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Urban Transportation

A. Transportation and Urban Form


B. Urban Mobility
C. Urban Land Use and
Transportation
D. Urban Transport Problems
A. Urban Transportation :
An urban transportation system can
be defined as the set of transportion
infrastructures and modes that
support urban movements of
passengers and freight.
It generally expresses the level of
accessibility.
B. Urban Mobility
-is defined as the
movement of people or
freight in urban areas, and
it consists of all urban
transportation systems.
Urban Mobility :

1. Urban Movements
2. Urban Transit
1. Urban Movements
Land use
◦Specific movements are linked to specific
urban activities and their land use.
◦Involves the generation and attraction of
an explicit array of movements.
◦Factors:
◦Recurrence, income, urban form, spatial
accumulation, level of development and
technology.
Urban movements
◦Obligatory: linked to scheduled
activities (such as home-to-work
movements)
◦Voluntary: free to decide of their
scheduling (such as leisure).
Urban Transit
Urban rail transit is an all-
encompassing term for various
types of local rail
systems providing passenger
service within and
around urban or suburban areas.
Types of Urban Movements

Movement Pattern Dominant Destination


Type Time
Pendular Structured Morning and Localized
afternoon (employment)
Professional Varied Workdays Localized

Personal Structured Evening Varied with


some foci
Touristic Seasonal Day Highly
localized
Distribution Structured Nighttime Localized
Pendular movement
- a to-and- fro movement just like a
pendulum. Pattern repetitive design or
movement in the urban area.

Professional movements, local


appropriations, and the limits of educational
critique: the cultural production of mixed
messages at an urban . structured
movement and physical activity stands as
one .
Main Purposes of Urban Trips
3%
20%

Work
Shopping
School
Business (Work)
15%
49% Business (Personnal)
Home
Other
5%
3%
5%
Typical Urban Day Trips by Modes,
Origins and Destinations
1:30 AM
Shopping mall Delivery
10:45 PM
Return
10:30 PM
Delivery
2:30 AM
8:30 PM
Return Restaurant
Drive alone 7:00 PM 1:30 PM
Drive alone 5:30 PM Walk
Drive alone

7:00 AM Home Work 12:30 PM


Walk
Garbage
pickup 8:00 AM 8:15 AM
Carpool Drive alone

10:00 AM
Passengers 10:05 AM Parcel
School Parcel Drop off
Freight Pickup
(drop off child)
Modal Split for Global Cities, 1995
100
90
80
70 Private Motor Vehicle
60 Transit
50 Walking / Cycling
40
30
20
10
0
Chinese American Australian West High Income Low Income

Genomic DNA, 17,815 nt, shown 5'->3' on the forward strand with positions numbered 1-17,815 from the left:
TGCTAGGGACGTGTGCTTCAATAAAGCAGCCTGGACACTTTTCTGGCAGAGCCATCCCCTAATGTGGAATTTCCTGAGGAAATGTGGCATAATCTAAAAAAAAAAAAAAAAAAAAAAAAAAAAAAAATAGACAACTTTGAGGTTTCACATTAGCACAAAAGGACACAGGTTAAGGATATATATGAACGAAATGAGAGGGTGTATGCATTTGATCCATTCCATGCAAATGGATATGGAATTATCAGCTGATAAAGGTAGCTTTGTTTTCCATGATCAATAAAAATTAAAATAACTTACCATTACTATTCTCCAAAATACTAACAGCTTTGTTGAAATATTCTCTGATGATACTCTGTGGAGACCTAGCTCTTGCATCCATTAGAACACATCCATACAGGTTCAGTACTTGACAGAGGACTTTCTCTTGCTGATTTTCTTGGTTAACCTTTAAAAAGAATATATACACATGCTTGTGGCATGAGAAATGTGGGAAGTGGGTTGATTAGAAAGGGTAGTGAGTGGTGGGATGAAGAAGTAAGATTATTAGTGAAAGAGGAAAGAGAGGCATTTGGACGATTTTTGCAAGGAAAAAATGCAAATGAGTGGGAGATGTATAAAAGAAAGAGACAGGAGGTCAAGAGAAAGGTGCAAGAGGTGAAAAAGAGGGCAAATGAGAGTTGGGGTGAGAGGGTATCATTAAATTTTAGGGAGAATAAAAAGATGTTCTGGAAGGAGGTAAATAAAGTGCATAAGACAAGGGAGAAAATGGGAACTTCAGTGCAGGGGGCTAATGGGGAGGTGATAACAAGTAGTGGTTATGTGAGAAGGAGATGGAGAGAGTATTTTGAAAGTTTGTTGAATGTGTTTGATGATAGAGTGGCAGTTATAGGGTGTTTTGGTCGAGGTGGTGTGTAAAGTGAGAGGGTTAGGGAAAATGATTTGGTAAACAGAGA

Cities Cities Cities European Asian Cities Asian Cities
Cities
Mode Share for Commuting,
New York, 1980-2000
100%
90%
80%
70%
Other non walk
60% Taxi
50% Bus
40% Subway
30% Automobile

20%
10%
0%
1980 1990 2000
2. Urban Transit
◦Dominantly an urban transportation
mode.
◦The great majority of transit trips are
taking place in large cities.
◦Conditions fundamental to the
efficiency of transit systems:
◦High density and high mobility
demands over short distances.
◦Shared public service:
◦Benefits from economies of
agglomeration related to high
densities.
◦Economies of scale related to high
mobility demands.
Transit systems
◦Many types of services
established to answer
mobility needs.
◦Variety of transit systems
around the world.
2. Urban Transit
Metro system
◦Heavy rail system, often underground
in central areas, with fixed routes,
services and stations.
◦Uniform frequency of services (peak
hours increase).
◦Fares are commonly access driven
and constant.
Bus system
◦Scheduled fixed routes and stops
serviced by motorized multiple
passengers vehicles (45 - 80
passengers).
◦Services are often synchronized with
other heavy systems (feeders).
◦Express services (notably during peak
hours).
Transit rail system
◦Fixed rail (tram rail system and
commuter rail system)
◦Frequency of services strongly linked
with peak hours.
◦Traffic tends to be imbalanced.
◦Separate fares and proportional to
distance or service zones.
Largest Subway Systems in the
World by Annual Ridership and
Metropolitan Population, 2000
Subway Ridership (billions)
0 0.5 1 1.5 2 2.5 3 3.5

Sao Paulo
London
Hong Kong
Osaka
Population
Paris
Ridership
New York City
Seoul
Mexico City
Tokyo
Moscow

0 5 10 15 20 25 30
Metropolitan Population (millions)
2. Urban Transit
Shuttle system
◦Privately (dominantly) owned using small buses
or vans.
◦Routes and frequencies tend to be fixed (can be
adapted).
◦Service numerous specific functions:
◦Expanding mobility along a corridor during peak
hour.
◦Linking a specific activity center (shopping mall,